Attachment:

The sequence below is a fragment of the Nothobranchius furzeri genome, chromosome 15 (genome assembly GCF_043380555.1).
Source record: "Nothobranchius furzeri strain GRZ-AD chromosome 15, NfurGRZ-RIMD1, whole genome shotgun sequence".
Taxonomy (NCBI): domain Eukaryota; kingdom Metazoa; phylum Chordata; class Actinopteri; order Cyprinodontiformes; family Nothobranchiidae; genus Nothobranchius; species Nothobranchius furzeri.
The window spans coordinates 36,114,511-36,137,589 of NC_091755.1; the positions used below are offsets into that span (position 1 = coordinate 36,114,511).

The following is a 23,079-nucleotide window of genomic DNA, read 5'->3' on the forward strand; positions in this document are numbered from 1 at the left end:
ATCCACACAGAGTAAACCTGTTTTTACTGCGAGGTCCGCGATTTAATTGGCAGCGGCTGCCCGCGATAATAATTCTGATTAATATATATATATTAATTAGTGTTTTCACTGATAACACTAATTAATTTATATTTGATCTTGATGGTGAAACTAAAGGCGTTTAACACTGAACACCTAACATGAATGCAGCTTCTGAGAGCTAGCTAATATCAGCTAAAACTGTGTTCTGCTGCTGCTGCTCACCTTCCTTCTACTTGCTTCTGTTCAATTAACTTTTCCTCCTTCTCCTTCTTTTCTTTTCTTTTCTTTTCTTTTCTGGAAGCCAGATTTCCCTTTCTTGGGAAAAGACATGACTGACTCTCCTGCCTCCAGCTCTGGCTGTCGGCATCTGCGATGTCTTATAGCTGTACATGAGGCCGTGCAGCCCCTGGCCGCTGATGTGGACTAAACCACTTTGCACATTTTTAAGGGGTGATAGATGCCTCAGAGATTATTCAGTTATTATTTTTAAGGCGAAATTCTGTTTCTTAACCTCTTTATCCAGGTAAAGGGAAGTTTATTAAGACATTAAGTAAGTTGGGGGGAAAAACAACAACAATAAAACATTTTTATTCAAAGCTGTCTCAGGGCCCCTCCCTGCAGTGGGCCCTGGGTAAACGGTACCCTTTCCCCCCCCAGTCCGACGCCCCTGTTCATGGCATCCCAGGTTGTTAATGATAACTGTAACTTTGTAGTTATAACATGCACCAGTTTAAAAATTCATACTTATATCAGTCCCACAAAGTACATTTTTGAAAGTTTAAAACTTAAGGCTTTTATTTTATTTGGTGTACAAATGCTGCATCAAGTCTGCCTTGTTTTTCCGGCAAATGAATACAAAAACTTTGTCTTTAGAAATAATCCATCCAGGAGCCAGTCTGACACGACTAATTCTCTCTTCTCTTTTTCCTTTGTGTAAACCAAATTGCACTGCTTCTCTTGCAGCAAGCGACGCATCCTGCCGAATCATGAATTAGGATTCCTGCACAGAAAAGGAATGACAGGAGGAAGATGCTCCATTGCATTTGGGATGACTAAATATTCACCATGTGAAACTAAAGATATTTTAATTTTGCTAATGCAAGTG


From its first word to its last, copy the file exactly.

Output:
The sequence below is a fragment of the Nothobranchius furzeri genome, chromosome 15 (genome assembly GCF_043380555.1).
Source record: "Nothobranchius furzeri strain GRZ-AD chromosome 15, NfurGRZ-RIMD1, whole genome shotgun sequence".
Taxonomy (NCBI): domain Eukaryota; kingdom Metazoa; phylum Chordata; class Actinopteri; order Cyprinodontiformes; family Nothobranchiidae; genus Nothobranchius; species Nothobranchius furzeri.
The window spans coordinates 36,114,511-36,137,589 of NC_091755.1; the positions used below are offsets into that span (position 1 = coordinate 36,114,511).

The following is a 23,079-nucleotide window of genomic DNA, read 5'->3' on the forward strand; positions in this document are numbered from 1 at the left end:
ATCCACACAGAGTAAACCTGTTTTTACTGCGAGGTCCGCGATTTAATTGGCAGCGGCTGCCCGCGATAATAATTCTGATTAATATATATATATTAATTAGTGTTTTCACTGATAACACTAATTAATTTATATTTGATCTTGATGGTGAAACTAAAGGCGTTTAACACTGAACACCTAACATGAATGCAGCTTCTGAGAGCTAGCTAATATCAGCTAAAACTGTGTTCTGCTGCTGCTGCTCACCTTCCTTCTACTTGCTTCTGTTCAATTAACTTTTCCTCCTTCTCCTTCTTTTCTTTTCTTTTCTTTTCTTTTCTGGAAGCCAGATTTCCCTTTCTTGGGAAAAGACATGACTGACTCTCCTGCCTCCAGCTCTGGCTGTCGGCATCTGCGATGTCTTATAGCTGTACATGAGGCCGTGCAGCCCCTGGCCGCTGATGTGGACTAAACCACTTTGCACATTTTTAAGGGGTGATAGATGCCTCAGAGATTATTCAGTTATTATTTTTAAGGCGAAATTCTGTTTCTTAACCTCTTTATCCAGGTAAAGGGAAGTTTATTAAGACATTAAGTAAGTTGGGGGGAAAAACAACAACAATAAAACATTTTTATTCAAAGCTGTCTCAGGGCCCCTCCCTGCAGTGGGCCCTGGGTAAACGGTACCCTTTCCCCCCCCAGTCCGACGCCCCTGTTCATGGCATCCCAGGTTGTTAATGATAACTGTAACTTTGTAGTTATAACATGCACCAGTTTAAAAATTCATACTTATATCAGTCCCACAAAGTACATTTTTGAAAGTTTAAAACTTAAGGCTTTTATTTTATTTGGTGTACAAATGCTGCATCAAGTCTGCCTTGTTTTTCCGGCAAATGAATACAAAAACTTTGTCTTTAGAAATAATCCATCCAGGAGCCAGTCTGACACGACTAATTCTCTCTTCTCTTTTTCCTTTGTGTAAACCAAATTGCACTGCTTCTCTTGCAGCAAGCGACGCATCCTGCCGAATCATGAATTAGGATTCCTGCACAGAAAAGGAATGACAGGAGGAAGATGCTCCATTGCATTTGGGATGACTAAATATTCACCATGTGAAACTAAAGATATTTTAATTTTGCTAATGCAAGTG